flush

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flush

 [flush]
1. transient episodic redness of the face and neck caused by certain diseases, ingestion of certain drugs or other substances, heat, emotional factors, or physical exertion.
2. the rapid delivery of a bolus of solution through an intravenous line or catheter for the purpose of maintaining patency or insuring the complete delivery of all fluids in the lumen.
hectic flush a persistent or chronic flush associated with chronic debilitating disease, usually febrile.
heparin flush a dilute solution of heparin that is used to flush an intravenous line or arterial catheter.
malar flush a redness of the cheeks caused by excitement.

flush

(flŭsh),
1. To wash out with a full stream of fluid.
2. A transient erythema due to heat, exertion, stress, or disease.
3. Flat, or even with another surface, as a flush stoma.

flush

(flush) redness, usually transient, of the face and neck.

flush

Etymology: ME, fluschen
1 a blush or sudden reddening of the face and neck.
2 a sudden subjective feeling of heat.
3 a prolonged reddening of the face such as may be seen with fever, use of certain drugs, or hyperthyroidism.
4 a sudden rapid flow of water or other liquid.

flush

The alleged cleansing of a muscle by increasing its blood flow, which is said to remove toxins left by exertion.

flush

(flŭsh)
1. To wash out with a full stream of fluid.
2. A transient erythema due to heat, exertion, stress, or disease.
3. Flat, or even with another surface, as a flush stoma.

flush

wet ground (often on hillsides) that is typified by the presence of Sphagnum moss, where water comes to the surface but does not form a stream bed.

flush

to wash out a cavity with a stream of water

flush

(flŭsh)
1. To wash out with a full stream of fluid.
2. A transient erythema due to heat, exertion, stress, or disease.

flush,

n 1. a blush or sudden reddening of the face and neck caused by vasodilation of small arteries and arterioles.
2. a sudden, subjective feeling of heat.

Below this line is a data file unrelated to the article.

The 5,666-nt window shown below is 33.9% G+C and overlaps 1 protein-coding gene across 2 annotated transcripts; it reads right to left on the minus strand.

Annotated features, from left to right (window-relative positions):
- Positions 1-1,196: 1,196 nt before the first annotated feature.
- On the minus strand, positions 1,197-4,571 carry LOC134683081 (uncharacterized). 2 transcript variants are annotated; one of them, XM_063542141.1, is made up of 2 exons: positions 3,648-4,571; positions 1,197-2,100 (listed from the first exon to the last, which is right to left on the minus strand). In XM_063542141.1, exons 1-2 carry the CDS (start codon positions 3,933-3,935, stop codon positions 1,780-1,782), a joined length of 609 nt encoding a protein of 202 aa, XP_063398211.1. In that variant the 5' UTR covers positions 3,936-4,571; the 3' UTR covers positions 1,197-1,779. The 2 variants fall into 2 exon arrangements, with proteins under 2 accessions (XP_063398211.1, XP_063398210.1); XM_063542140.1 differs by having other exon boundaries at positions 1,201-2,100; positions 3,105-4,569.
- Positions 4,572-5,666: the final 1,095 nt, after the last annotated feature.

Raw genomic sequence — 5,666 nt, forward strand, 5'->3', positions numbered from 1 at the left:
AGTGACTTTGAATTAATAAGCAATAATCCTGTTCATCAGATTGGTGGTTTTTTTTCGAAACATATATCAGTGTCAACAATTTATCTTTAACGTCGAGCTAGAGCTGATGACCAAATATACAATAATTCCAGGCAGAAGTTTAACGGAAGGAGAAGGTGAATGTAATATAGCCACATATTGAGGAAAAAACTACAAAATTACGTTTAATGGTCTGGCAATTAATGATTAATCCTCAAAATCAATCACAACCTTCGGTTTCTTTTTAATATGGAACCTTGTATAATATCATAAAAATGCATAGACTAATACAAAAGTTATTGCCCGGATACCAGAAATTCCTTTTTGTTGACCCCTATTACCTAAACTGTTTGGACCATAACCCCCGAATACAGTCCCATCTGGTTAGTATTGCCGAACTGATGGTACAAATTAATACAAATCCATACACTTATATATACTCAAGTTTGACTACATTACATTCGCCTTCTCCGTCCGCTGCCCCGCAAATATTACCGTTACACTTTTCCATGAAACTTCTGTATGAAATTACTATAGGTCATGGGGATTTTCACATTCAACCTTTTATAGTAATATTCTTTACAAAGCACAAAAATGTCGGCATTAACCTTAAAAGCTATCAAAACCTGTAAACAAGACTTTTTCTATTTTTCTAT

3. a sudden, rapid flow of water or other liquid.

Patient discussion about flush

Q. do i have a flu

A. What makes you think you have flu?

Do you have any of the signs or symptoms of it? (as listed here: http://en.wikipedia.org/wiki/Influenza#Symptoms_and_diagnosis or here: http://www.nlm.nih.gov/medlineplus/ency/article/000080.htm)

More discussions about flush
References in periodicals archive ?
Hunting within gun range, busy and aggressive flushers will merrily scour out whatever was overlooked by pointers and can be called and sent in to gather up what's been shot over a point.
I could have used a flusher (retriever or spaniel), with no danger of the two dogs creating problems for one another.
That's why it's so important that at least one of the dogs--either the flusher or pointer--is steady.
Dual flushers use less clean water and reduce waste water.
Driven by the growing concern over germs on restroom surfaces, an increasing number of commercial, private, and public buildings are installing automatic faucets, flushers, soap and paper towel dispensers, cleaning systems, and other touch-free devices in their restrooms.
Another top choice for bettering the public restroom experience was offering touch free washroom products, faucets, and flushers to improve hygiene, which were selected by half of all respondents.
But there are still some weak flushers out there, so do some research before you buy (see below).
Murphy believes touch-free flushers, faucets, and soap dispensers will solve many of the difficulties, from altering student behavior to cutting maintenance cost.
The machine can be fitted with mowers, leaf pushers and loaders, aerators, sweepers, water tanks, sprayers, mall flushers, vacuums, cold planers, front-end loaders, fork lift, dump bodies, spreaders, snow blowers and plows, sanders, trailers, sanitation/vegetation disposal units, and emergency/fire fighting attachments.
Unlike automatic flushers with solenoid valves that can corrode, the AutoFlush functions with trouble-free cam gears.
Surprisingly, some tank flushers act more like bidets, with a great deal of splash-up from the force of the rushing water.
But he added that the risk of hypertension was significantly increased when flushers consumed more than four drinks per week.